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Human Resources (HR), Procurement and Vendor Management Organizations (VMOs) are increasingly involved in IT staffing vendor management. This is especially true for large organizations, as these companies often adopt more formalized and structured processes to manage their IT services spend.
TEKsystems® recognizes that complexity increases as more parties are involved in staffing vendor management. To understand each stakeholder’s desires and frustrations when engaging IT staffing providers, TEKsystems conducted a series of discussions with leaders from HR, Procurement and VMOs. Each customer group convened for three separate, four-hour focus groups facilitated by an independent moderator.
The following analysis is based on findings discovered through these focus group sessions and other customer research conducted by TEKsystems.
When asked directly how to describe the current situation between IT staffing providers and using organizations, one Procurement leader responds in earnest and without hesitation: “It’s the wild, wild west.” The group smiles, they shake their heads and some chuckle aloud. But they all agree. Despite efforts made in the last decade to institute greater control, many organizations feel their relationships with IT staffing providers require significant improvements.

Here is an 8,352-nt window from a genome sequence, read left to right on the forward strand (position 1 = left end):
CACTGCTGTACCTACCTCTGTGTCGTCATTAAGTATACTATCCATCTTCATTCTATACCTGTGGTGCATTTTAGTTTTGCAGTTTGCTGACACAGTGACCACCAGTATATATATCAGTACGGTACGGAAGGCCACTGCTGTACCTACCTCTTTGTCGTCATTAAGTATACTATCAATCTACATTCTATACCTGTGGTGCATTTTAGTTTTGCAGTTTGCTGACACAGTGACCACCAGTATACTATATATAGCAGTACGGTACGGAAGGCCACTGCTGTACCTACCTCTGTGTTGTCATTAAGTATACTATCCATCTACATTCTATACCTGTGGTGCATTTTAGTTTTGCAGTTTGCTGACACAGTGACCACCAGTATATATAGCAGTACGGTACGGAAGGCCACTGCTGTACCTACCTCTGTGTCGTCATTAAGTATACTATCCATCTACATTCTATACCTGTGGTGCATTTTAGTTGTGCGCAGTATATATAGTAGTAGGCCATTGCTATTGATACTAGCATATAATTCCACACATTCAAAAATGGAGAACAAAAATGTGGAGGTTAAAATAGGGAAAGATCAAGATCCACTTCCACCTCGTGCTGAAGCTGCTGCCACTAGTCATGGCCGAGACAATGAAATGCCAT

Historically, hiring managers made many staffing decisions in a vacuum. When they needed resources to execute a project, they decided which vendors to use, which contingent workers to hire and what rates were fair. In time, as the direct and indirect expenses of managing the contingent workforce grew, many companies realized they could benefit from introducing process efficiencies and managing the organization’s objectives, rather than simply the hiring manager’s objectives. Seeking to limit risk, improve costs and optimize vendor performance, today’s organizations frequently task Human Resources (HR), Procurement and Vendor Management Organizations (VMOs) to partner with IT hiring managers to make vendor management decisions.
Based on their different functions and organizational jurisdictions, each stakeholder engages at different stages in the vendor management process. Each also tends to represent or steward different organizational objectives when managing IT staffing vendors. While this diverse spread of representation should encourage a more comprehensive and responsible approach to vendor management, stakeholders express frustrations with their staffing vendors’ failure to comply with their processes and add greater business value.
To gain a complete picture of the assorted vendor management landscape, it is important to examine the roles and objectives of each player involved.
The IT Hiring Manager: